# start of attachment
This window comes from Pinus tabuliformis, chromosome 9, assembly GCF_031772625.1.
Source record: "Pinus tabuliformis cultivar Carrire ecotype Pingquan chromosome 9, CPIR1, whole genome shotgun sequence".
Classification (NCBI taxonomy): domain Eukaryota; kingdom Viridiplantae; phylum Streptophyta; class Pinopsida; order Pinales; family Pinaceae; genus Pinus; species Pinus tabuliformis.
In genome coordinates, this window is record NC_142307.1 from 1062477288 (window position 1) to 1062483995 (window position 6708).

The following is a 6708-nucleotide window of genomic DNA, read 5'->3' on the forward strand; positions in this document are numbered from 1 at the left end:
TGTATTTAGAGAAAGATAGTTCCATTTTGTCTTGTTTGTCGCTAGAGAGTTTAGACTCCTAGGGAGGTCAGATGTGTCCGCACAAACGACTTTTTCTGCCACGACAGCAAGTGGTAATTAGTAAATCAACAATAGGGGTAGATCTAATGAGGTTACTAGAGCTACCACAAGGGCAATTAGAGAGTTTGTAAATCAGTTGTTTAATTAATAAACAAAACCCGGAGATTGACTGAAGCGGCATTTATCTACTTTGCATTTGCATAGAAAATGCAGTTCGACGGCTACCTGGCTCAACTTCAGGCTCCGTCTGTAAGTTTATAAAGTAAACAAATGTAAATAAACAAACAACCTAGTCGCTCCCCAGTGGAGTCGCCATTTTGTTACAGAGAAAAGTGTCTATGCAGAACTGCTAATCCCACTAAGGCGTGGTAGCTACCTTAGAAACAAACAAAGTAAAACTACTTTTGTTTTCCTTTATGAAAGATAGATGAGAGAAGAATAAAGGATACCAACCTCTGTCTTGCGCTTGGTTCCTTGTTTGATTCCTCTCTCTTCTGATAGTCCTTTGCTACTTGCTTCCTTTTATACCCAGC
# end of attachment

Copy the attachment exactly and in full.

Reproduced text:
This window comes from Pinus tabuliformis, chromosome 9, assembly GCF_031772625.1.
Source record: "Pinus tabuliformis cultivar Carrire ecotype Pingquan chromosome 9, CPIR1, whole genome shotgun sequence".
Classification (NCBI taxonomy): domain Eukaryota; kingdom Viridiplantae; phylum Streptophyta; class Pinopsida; order Pinales; family Pinaceae; genus Pinus; species Pinus tabuliformis.
In genome coordinates, this window is record NC_142307.1 from 1062477288 (window position 1) to 1062483995 (window position 6708).

The following is a 6708-nucleotide window of genomic DNA, read 5'->3' on the forward strand; positions in this document are numbered from 1 at the left end:
TGTATTTAGAGAAAGATAGTTCCATTTTGTCTTGTTTGTCGCTAGAGAGTTTAGACTCCTAGGGAGGTCAGATGTGTCCGCACAAACGACTTTTTCTGCCACGACAGCAAGTGGTAATTAGTAAATCAACAATAGGGGTAGATCTAATGAGGTTACTAGAGCTACCACAAGGGCAATTAGAGAGTTTGTAAATCAGTTGTTTAATTAATAAACAAAACCCGGAGATTGACTGAAGCGGCATTTATCTACTTTGCATTTGCATAGAAAATGCAGTTCGACGGCTACCTGGCTCAACTTCAGGCTCCGTCTGTAAGTTTATAAAGTAAACAAATGTAAATAAACAAACAACCTAGTCGCTCCCCAGTGGAGTCGCCATTTTGTTACAGAGAAAAGTGTCTATGCAGAACTGCTAATCCCACTAAGGCGTGGTAGCTACCTTAGAAACAAACAAAGTAAAACTACTTTTGTTTTCCTTTATGAAAGATAGATGAGAGAAGAATAAAGGATACCAACCTCTGTCTTGCGCTTGGTTCCTTGTTTGATTCCTCTCTCTTCTGATAGTCCTTTGCTACTTGCTTCCTTTTATACCCAGC